The gift to the school’s Program in Real Estate from the owners of the Hudson Bay Company will be governed in part by the School of Hotel Administration, under a new structure that will include a new focus on real estate finance.
The Cornell University Program in Real Estate has received an $11 million gift that will more than triple the program’s current $5 million endowment. The gift, made by Richard and Lisa Baker, owners of the Hudson Bay Company, will be used for what will now be known as the Baker Program in Real Estate, which is being restructured and will be governed by the two schools most directly aligned with teaching, research and professional careers in the field of real estate – the College of Architecture, Art and Planning (AAP) and the School of Hotel Administration (SHA).
The new structure will become effective on July 1 and will have physical space in both schools, which will collaborate to offer a comprehensive set of ancillary and career services.
“It’s already an excellent program, one of the top real estate professional programs in the country,” said John Siliciano, Cornell’s Senior Vice Provost of Academic Affairs, who added that the new funding “allows it to move even further.”
“We thought that a commitment like this would bring greater focus, both at and outside of Cornell, on the opportunity to learn about real estate at Cornell,” said Richard Baker, a Cornell graduate and member of the advisory boards of both the School of Hotel Administration and the Program in Real Estate. “I think this is going to help elevate Cornell’s program to be one of the premier real estate programs in the United States.”
Having the real estate program in both colleges “gives the students studying and learning about real estate the opportunity to take advantage of all the dynamic real estate exposure and opportunities that exist at the Hotel School and of the natural relationship that occurs between real estate, urban design and architecture,” Baker said.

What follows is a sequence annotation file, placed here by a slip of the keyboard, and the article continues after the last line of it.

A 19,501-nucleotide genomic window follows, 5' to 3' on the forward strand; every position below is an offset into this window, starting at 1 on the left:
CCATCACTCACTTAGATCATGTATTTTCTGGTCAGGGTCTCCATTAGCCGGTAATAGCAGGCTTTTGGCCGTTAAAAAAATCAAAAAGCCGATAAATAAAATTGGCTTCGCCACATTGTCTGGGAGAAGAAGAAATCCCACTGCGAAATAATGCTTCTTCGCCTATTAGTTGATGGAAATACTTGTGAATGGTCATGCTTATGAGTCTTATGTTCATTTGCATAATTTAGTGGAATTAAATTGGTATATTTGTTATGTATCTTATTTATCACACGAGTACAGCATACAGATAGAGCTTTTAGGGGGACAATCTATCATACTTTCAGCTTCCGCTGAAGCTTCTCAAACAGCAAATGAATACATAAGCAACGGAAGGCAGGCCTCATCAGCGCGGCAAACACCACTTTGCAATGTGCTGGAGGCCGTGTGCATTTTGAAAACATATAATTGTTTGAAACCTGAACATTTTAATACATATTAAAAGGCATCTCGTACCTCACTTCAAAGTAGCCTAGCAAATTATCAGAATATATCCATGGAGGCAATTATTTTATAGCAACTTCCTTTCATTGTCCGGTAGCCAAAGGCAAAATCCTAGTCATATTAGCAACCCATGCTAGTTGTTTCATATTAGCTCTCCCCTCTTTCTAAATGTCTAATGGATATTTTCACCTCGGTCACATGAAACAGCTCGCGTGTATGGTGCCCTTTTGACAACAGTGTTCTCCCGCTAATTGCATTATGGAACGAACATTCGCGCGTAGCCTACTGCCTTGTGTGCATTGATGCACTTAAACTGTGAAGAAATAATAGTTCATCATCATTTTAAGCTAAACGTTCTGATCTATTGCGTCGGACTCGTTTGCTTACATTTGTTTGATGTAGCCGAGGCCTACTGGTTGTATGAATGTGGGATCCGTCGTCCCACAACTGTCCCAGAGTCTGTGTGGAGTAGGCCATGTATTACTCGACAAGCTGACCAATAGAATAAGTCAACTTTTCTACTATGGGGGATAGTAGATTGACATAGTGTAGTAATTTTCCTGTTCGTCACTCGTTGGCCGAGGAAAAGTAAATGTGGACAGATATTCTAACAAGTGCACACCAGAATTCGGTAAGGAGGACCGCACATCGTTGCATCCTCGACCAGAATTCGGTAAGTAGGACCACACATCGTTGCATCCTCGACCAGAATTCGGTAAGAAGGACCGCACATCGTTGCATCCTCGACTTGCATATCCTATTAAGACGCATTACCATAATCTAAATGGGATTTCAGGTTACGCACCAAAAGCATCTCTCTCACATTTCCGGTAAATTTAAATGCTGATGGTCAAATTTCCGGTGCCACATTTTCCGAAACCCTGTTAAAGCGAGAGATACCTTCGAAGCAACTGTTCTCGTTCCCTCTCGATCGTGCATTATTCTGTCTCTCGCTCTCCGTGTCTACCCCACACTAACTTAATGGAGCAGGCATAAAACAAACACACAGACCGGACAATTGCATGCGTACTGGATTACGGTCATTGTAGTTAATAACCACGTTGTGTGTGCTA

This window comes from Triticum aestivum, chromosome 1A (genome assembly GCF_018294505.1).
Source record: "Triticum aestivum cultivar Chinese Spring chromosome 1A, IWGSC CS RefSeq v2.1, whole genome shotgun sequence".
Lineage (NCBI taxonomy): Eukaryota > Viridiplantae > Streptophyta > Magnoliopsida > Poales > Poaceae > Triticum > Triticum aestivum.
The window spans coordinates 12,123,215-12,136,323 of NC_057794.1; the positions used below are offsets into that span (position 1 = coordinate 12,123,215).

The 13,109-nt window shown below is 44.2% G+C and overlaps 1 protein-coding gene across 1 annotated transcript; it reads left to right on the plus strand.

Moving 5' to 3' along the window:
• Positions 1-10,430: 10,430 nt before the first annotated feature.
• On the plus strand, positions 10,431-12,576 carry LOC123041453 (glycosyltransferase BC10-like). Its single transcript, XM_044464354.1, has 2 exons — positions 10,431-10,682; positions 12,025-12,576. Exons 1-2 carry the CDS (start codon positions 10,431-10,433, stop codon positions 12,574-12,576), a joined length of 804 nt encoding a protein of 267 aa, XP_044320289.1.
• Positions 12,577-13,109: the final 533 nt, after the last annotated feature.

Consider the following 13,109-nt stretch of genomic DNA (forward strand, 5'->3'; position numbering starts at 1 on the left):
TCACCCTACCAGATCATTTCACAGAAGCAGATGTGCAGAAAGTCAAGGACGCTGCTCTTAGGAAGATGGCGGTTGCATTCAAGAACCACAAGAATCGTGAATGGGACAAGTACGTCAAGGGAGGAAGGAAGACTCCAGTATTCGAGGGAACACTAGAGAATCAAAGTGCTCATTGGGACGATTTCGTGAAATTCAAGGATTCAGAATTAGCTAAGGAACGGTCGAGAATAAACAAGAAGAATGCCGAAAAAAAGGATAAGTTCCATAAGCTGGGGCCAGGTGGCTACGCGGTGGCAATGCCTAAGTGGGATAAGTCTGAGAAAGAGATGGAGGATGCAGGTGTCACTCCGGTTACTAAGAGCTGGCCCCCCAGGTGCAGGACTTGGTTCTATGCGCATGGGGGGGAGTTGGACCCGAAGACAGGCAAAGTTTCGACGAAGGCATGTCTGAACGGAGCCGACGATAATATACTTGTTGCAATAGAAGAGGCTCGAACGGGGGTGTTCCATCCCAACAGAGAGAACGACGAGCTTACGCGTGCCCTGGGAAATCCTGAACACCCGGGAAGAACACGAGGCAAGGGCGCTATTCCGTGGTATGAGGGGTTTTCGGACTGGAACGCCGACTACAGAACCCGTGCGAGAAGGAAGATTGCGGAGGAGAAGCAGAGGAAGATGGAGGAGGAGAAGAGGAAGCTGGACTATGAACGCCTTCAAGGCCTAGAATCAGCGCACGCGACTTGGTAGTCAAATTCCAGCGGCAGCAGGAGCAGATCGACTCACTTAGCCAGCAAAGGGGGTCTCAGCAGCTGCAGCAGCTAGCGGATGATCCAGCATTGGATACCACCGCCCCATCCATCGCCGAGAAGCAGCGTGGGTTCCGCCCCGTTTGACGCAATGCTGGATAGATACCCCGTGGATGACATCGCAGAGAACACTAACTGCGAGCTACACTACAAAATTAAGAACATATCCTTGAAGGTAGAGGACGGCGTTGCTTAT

The School of Hotel Administration offered Cornell’s first real estate courses. Thanks to the Bakers, “we are now able to build upon SHA’s historical expertise in real estate finance and asset management,” said Michael Johnson, Dean of SHA.
“Two colleges have joined forces to host a unique program that builds on AAP’s renowned expertise in shaping our constructed environment and SHA’s deep strength in real estate finance,” said Kent Kleinman, AAP’s Dean. “Lisa and Richard Baker have made a transformative gift that will catapult real estate studies at Cornell to the very pinnacle of the field. The restructuring combined with the gift opens entirely new horizons for the program.”
“We hope this gives more students the opportunity to have a career in the real estate industry,” said Lisa Baker, noting that learning about the industry is difficult for those not already in a family business. “We do everything as a team, and we’re really happy to be doing this,” she said.
The Bakers’ total gift to Cornell is $12 million, including $1 million for the Herbert F. Johnson Museum of Art.